In The News

Mount Sinai acquires 68Ga-DOTATOC PET for imaging rare neuroendocrine tumors

Mount Sinai acquires 68Ga-DOTATOC PET for imaging rare neuroendocrine tumors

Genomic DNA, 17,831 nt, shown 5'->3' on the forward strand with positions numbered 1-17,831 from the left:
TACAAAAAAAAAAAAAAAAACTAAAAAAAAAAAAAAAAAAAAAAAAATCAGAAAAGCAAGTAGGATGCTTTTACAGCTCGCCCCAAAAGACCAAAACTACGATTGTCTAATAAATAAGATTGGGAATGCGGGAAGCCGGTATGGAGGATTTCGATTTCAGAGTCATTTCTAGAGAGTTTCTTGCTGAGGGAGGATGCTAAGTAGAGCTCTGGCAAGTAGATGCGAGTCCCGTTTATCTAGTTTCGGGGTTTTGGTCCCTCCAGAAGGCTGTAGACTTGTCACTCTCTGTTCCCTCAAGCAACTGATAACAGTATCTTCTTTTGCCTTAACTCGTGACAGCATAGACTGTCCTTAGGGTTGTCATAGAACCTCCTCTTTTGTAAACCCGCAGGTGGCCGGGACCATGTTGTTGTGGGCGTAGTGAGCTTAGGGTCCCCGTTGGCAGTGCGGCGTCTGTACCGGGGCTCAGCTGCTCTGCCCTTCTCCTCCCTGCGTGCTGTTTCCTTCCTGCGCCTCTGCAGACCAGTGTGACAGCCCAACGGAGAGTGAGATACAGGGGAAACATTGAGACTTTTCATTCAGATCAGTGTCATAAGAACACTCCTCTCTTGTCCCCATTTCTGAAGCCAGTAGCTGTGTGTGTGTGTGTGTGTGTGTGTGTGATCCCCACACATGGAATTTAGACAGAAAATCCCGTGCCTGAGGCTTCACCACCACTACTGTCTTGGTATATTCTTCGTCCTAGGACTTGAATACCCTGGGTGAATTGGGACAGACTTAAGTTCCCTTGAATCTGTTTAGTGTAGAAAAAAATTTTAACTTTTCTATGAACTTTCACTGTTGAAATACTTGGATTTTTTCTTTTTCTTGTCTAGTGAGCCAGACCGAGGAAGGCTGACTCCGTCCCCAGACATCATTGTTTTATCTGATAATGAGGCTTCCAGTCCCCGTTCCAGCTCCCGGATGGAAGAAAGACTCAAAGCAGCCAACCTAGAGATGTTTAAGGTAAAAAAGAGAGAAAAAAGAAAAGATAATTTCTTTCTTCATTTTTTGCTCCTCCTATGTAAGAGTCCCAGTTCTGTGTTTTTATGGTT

Neuroendocrine tumors (NET) are rare neoplasms of neuroendocrine origin. Neuroendocrine tumors are solid malignant tumors that arise from dispersed neuroendocrine cells found throughout the body. They are well known for their heterogeneity which makes it difficult to obtain uniform clinical data and establish universal guidelines for the diagnosis and treatment of NETs. NETs are characterized by overexpression of somatostatin receptors, which can be visualized and targeted by radiolabeled somatostatin analogues. 111In-diethylenetriaminepentaacetic acid-octreotide scintigraphy (111In-Octreotide) with single photon emission tomography (SPECT) is currently the standard imaging modality for evaluating patients with NETs. 111In Octreotide is the only FDA approved radiopharmaceutical available on the market for assessing the extent of involvement by NETs at both staging and follow up periods. However, the sensitivity of this imaging modality is lower compared to the positron emission tomography (PET) radiotracer 68Ga-DOTA -Tyr3]octreotide (68Ga-DOTA-TOC). Importantly, the radiation exposure of 68Ga-DOTATOC PET is lower than that of 111In Octreotide and also the imaging with 68Ga-DOTATOC PET scan yields fast read-outs on the same day compared to 24-48 hour read-outs with 111In Octreotide scan. These advantages make the 68Ga labeled somatostatin analog more attractive from both the patient and management perspectives. The improved resolution and quantitation of uptake obtained with Ga-68 DOTATOC PET should provide a more accurate assessment of somatostatin receptor density, which will lead to a more accurate prediction of treatment response to somatostatin analogues.